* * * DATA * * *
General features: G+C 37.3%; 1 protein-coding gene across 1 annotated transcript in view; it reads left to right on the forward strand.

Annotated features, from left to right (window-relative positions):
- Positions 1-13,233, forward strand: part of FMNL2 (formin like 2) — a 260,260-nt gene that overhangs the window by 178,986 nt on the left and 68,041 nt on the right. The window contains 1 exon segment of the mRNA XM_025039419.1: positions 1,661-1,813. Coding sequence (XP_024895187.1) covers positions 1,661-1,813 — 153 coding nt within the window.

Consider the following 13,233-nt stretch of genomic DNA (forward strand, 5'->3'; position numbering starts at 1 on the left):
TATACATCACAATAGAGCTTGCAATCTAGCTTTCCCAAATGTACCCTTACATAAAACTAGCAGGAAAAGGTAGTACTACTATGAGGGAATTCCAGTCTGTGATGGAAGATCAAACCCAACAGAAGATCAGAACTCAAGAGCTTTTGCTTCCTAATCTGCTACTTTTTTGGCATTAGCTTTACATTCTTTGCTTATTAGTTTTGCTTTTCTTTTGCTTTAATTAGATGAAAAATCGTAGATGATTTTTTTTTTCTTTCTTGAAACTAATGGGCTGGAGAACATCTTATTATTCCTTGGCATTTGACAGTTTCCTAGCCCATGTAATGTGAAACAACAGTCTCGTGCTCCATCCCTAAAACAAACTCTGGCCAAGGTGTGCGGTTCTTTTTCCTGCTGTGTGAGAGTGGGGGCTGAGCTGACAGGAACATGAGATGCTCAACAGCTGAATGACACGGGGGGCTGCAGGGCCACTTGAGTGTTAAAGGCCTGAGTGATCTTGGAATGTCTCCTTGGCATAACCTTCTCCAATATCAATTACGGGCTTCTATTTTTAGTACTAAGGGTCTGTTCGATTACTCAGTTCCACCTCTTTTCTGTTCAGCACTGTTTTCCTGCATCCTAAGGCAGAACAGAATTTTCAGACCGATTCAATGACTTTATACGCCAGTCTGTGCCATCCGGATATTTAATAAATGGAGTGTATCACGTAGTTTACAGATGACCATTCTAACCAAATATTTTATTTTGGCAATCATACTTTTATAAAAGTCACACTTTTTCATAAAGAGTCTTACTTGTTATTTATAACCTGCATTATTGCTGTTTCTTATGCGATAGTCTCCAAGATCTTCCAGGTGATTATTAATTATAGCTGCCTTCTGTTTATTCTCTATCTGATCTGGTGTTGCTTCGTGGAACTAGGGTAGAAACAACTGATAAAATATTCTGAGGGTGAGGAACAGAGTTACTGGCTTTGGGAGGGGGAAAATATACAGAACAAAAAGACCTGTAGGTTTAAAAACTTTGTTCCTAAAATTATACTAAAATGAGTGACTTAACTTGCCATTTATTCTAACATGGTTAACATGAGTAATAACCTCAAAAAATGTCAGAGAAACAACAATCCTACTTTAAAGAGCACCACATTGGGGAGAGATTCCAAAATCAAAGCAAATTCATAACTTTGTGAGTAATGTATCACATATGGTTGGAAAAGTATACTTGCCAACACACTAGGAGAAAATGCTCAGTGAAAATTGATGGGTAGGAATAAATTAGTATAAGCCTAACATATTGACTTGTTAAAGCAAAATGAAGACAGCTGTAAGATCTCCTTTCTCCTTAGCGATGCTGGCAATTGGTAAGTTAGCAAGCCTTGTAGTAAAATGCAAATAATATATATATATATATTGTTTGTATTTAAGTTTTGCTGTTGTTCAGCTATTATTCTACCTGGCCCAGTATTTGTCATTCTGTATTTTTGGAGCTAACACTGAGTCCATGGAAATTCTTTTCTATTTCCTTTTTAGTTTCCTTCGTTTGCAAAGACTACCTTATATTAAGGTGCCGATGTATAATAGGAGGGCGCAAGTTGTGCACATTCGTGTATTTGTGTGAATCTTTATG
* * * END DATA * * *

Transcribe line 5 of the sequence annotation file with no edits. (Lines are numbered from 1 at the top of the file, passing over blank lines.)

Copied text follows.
TATACATCACAATAGAGCTTGCAATCTAGCTTTCCCAAATGTACCCTTACATAAAACTAGCAGGAAAAGGTAGTACTACTATGAGGGAATTCCAGTCTGTGATGGAAGATCAAACCCAACAGAAGATCAGAACTCAAGAGCTTTTGCTTCCTAATCTGCTACTTTTTTGGCATTAGCTTTACATTCTTTGCTTATTAGTTTTGCTTTTCTTTTGCTTTAATTAGATGAAAAATCGTAGATGATTTTTTTTTTCTTTCTTGAAACTAATGGGCTGGAGAACATCTTATTATTCCTTGGCATTTGACAGTTTCCTAGCCCATGTAATGTGAAACAACAGTCTCGTGCTCCATCCCTAAAACAAACTCTGGCCAAGGTGTGCGGTTCTTTTTCCTGCTGTGTGAGAGTGGGGGCTGAGCTGACAGGAACATGAGATGCTCAACAGCTGAATGACACGGGGGGCTGCAGGGCCACTTGAGTGTTAAAGGCCTGAGTGATCTTGGAATGTCTCCTTGGCATAACCTTCTCCAATATCAATTACGGGCTTCTATTTTTAGTACTAAGGGTCTGTTCGATTACTCAGTTCCACCTCTTTTCTGTTCAGCACTGTTTTCCTGCATCCTAAGGCAGAACAGAATTTTCAGACCGATTCAATGACTTTATACGCCAGTCTGTGCCATCCGGATATTTAATAAATGGAGTGTATCACGTAGTTTACAGATGACCATTCTAACCAAATATTTTATTTTGGCAATCATACTTTTATAAAAGTCACACTTTTTCATAAAGAGTCTTACTTGTTATTTATAACCTGCATTATTGCTGTTTCTTATGCGATAGTCTCCAAGATCTTCCAGGTGATTATTAATTATAGCTGCCTTCTGTTTATTCTCTATCTGATCTGGTGTTGCTTCGTGGAACTAGGGTAGAAACAACTGATAAAATATTCTGAGGGTGAGGAACAGAGTTACTGGCTTTGGGAGGGGGAAAATATACAGAACAAAAAGACCTGTAGGTTTAAAAACTTTGTTCCTAAAATTATACTAAAATGAGTGACTTAACTTGCCATTTATTCTAACATGGTTAACATGAGTAATAACCTCAAAAAATGTCAGAGAAACAACAATCCTACTTTAAAGAGCACCACATTGGGGAGAGATTCCAAAATCAAAGCAAATTCATAACTTTGTGAGTAATGTATCACATATGGTTGGAAAAGTATACTTGCCAACACACTAGGAGAAAATGCTCAGTGAAAATTGATGGGTAGGAATAAATTAGTATAAGCCTAACATATTGACTTGTTAAAGCAAAATGAAGACAGCTGTAAGATCTCCTTTCTCCTTAGCGATGCTGGCAATTGGTAAGTTAGCAAGCCTTGTAGTAAAATGCAAATAATATATATATATATATTGTTTGTATTTAAGTTTTGCTGTTGTTCAGCTATTATTCTACCTGGCCCAGTATTTGTCATTCTGTATTTTTGGAGCTAACACTGAGTCCATGGAAATTCTTTTCTATTTCCTTTTTAGTTTCCTTCGTTTGCAAAGACTACCTTATATTAAGGTGCCGATGTATAATAGGAGGGCGCAAGTTGTGCACATTCGTGTATTTGTGTGAATCTTTATG